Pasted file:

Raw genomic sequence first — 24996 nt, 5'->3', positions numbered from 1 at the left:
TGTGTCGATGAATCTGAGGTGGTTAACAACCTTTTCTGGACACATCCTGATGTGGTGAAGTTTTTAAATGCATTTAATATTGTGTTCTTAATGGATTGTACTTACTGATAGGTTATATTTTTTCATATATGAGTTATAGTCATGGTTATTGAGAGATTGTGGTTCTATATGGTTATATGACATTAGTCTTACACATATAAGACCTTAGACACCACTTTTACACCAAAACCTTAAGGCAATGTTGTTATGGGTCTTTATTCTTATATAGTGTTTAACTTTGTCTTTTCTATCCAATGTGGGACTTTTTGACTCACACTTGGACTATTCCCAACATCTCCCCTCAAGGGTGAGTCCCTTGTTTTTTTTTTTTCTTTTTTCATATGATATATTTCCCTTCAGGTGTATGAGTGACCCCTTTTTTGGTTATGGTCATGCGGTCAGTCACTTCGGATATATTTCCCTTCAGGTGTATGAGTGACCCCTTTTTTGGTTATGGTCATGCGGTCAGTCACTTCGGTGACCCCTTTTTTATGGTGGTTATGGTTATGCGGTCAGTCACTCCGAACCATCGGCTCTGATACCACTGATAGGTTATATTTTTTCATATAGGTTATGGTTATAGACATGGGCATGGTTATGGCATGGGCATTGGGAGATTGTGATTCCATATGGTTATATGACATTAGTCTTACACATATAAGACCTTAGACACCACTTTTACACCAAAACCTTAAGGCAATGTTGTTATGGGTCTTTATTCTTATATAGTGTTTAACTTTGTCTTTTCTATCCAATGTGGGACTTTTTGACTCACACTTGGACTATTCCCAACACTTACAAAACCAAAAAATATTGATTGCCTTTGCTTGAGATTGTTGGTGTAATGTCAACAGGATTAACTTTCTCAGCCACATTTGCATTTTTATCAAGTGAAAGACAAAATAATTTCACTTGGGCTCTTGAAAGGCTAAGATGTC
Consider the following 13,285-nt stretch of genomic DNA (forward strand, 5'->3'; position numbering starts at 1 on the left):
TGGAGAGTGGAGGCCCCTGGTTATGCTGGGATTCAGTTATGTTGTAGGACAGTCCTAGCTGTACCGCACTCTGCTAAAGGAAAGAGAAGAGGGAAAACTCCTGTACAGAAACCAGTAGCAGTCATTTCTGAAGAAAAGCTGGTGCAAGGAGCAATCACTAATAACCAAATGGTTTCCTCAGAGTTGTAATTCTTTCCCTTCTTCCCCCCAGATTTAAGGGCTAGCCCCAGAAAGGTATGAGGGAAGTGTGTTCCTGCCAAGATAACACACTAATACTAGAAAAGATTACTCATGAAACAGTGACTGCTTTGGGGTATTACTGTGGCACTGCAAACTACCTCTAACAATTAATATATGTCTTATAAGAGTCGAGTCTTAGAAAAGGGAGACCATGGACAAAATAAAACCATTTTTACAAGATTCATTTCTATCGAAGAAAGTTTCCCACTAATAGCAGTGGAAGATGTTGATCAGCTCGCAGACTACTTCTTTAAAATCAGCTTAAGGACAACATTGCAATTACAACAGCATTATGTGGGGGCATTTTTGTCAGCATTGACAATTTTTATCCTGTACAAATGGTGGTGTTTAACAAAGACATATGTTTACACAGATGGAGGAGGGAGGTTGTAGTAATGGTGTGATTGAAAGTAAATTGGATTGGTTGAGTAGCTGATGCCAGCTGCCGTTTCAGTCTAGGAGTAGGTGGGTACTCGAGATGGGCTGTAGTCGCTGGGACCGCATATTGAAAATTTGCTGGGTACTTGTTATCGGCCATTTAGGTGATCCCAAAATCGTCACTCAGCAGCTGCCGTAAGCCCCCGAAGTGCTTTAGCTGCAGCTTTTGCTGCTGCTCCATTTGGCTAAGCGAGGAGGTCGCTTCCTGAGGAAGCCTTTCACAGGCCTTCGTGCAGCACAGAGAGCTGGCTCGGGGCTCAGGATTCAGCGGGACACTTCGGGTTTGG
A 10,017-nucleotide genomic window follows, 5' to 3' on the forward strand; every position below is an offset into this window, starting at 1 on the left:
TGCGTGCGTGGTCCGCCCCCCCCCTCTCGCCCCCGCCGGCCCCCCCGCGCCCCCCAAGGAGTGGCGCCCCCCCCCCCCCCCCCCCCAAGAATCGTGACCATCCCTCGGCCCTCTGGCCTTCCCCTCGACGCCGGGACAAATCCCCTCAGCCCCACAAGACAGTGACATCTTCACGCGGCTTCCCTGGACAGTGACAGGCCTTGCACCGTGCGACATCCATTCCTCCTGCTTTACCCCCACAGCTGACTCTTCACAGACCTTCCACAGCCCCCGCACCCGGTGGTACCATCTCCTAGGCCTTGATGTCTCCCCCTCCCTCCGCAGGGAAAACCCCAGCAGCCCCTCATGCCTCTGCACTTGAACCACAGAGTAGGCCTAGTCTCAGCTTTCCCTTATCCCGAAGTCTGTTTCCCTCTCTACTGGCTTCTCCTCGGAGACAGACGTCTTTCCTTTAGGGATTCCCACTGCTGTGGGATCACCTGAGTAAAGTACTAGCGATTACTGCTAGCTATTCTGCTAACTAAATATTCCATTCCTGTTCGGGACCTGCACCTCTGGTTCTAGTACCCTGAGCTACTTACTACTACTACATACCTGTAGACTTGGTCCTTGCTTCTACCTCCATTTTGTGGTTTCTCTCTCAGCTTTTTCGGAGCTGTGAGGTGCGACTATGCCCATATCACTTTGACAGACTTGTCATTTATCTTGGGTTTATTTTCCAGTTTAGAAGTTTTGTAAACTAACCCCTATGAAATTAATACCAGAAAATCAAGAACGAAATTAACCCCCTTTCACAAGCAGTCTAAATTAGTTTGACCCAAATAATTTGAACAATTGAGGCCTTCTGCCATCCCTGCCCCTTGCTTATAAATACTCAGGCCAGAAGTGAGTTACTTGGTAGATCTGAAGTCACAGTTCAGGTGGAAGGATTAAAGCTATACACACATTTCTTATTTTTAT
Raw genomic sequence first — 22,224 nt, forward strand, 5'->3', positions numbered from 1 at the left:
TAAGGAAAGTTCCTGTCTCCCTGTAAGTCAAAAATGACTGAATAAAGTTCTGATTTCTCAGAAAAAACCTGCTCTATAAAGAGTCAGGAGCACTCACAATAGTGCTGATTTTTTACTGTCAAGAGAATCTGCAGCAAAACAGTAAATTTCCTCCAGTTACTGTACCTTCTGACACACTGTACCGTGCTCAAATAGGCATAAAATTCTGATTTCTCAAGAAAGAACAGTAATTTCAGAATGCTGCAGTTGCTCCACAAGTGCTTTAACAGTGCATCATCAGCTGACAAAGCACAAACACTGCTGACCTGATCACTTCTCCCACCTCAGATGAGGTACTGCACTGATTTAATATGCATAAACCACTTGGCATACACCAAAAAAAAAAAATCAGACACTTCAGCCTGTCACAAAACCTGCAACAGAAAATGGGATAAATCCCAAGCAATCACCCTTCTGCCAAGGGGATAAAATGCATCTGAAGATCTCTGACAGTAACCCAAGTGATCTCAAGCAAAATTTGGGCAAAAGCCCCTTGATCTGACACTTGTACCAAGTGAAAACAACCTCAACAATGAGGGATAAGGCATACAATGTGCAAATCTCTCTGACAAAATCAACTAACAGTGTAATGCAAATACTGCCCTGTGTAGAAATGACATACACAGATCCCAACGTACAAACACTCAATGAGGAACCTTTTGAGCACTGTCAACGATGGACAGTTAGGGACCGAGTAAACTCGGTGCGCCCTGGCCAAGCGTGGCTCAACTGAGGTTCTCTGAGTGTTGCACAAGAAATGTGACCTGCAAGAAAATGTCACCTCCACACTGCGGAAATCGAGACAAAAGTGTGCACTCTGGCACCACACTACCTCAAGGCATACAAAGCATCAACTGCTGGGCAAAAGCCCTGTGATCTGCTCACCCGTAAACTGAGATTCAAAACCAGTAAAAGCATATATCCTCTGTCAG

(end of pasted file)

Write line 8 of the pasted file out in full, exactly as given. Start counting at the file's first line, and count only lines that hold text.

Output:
TAAGGAAAGTTCCTGTCTCCCTGTAAGTCAAAAATGACTGAATAAAGTTCTGATTTCTCAGAAAAAACCTGCTCTATAAAGAGTCAGGAGCACTCACAATAGTGCTGATTTTTTACTGTCAAGAGAATCTGCAGCAAAACAGTAAATTTCCTCCAGTTACTGTACCTTCTGACACACTGTACCGTGCTCAAATAGGCATAAAATTCTGATTTCTCAAGAAAGAACAGTAATTTCAGAATGCTGCAGTTGCTCCACAAGTGCTTTAACAGTGCATCATCAGCTGACAAAGCACAAACACTGCTGACCTGATCACTTCTCCCACCTCAGATGAGGTACTGCACTGATTTAATATGCATAAACCACTTGGCATACACCAAAAAAAAAAAATCAGACACTTCAGCCTGTCACAAAACCTGCAACAGAAAATGGGATAAATCCCAAGCAATCACCCTTCTGCCAAGGGGATAAAATGCATCTGAAGATCTCTGACAGTAACCCAAGTGATCTCAAGCAAAATTTGGGCAAAAGCCCCTTGATCTGACACTTGTACCAAGTGAAAACAACCTCAACAATGAGGGATAAGGCATACAATGTGCAAATCTCTCTGACAAAATCAACTAACAGTGTAATGCAAATACTGCCCTGTGTAGAAATGACATACACAGATCCCAACGTACAAACACTCAATGAGGAACCTTTTGAGCACTGTCAACGATGGACAGTTAGGGACCGAGTAAACTCGGTGCGCCCTGGCCAAGCGTGGCTCAACTGAGGTTCTCTGAGTGTTGCACAAGAAATGTGACCTGCAAGAAAATGTCACCTCCACACTGCGGAAATCGAGACAAAAGTGTGCACTCTGGCACCACACTACCTCAAGGCATACAAAGCATCAACTGCTGGGCAAAAGCCCTGTGATCTGCTCACCCGTAAACTGAGATTCAAAACCAGTAAAAGCATATATCCTCTGTCAG